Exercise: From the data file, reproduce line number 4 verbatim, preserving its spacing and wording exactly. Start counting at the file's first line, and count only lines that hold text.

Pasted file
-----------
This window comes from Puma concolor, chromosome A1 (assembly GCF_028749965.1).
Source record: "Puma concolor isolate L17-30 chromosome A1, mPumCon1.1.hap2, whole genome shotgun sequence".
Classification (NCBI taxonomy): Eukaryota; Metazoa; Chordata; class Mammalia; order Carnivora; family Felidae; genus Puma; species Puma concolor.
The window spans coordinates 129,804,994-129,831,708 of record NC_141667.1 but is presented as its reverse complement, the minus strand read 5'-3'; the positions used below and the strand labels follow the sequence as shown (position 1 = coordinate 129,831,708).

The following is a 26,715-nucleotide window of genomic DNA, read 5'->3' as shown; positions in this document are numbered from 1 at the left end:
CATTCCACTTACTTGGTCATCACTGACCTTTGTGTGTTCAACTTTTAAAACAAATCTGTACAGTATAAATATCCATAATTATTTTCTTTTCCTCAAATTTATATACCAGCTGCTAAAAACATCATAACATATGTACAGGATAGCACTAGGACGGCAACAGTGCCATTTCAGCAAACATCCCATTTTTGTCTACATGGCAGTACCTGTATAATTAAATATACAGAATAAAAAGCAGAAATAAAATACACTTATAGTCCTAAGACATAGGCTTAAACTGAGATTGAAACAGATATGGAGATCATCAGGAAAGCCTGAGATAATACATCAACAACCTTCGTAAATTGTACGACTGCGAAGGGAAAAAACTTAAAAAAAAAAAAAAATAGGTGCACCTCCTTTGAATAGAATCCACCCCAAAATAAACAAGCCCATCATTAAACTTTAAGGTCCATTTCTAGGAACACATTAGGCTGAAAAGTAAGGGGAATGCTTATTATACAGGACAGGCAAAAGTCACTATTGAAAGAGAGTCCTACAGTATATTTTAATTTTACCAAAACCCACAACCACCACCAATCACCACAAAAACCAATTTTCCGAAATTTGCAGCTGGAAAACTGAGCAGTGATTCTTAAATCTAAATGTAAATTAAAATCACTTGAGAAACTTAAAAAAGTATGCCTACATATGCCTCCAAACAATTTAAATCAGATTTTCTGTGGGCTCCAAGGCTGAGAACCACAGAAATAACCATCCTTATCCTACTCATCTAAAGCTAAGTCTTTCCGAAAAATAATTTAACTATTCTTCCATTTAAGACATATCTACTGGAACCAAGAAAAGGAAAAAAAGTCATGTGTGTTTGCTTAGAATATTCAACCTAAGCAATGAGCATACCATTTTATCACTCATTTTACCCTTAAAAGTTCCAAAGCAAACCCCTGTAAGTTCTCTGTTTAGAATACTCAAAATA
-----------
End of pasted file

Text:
The window spans coordinates 129,804,994-129,831,708 of record NC_141667.1 but is presented as its reverse complement, the minus strand read 5'-3'; the positions used below and the strand labels follow the sequence as shown (position 1 = coordinate 129,831,708).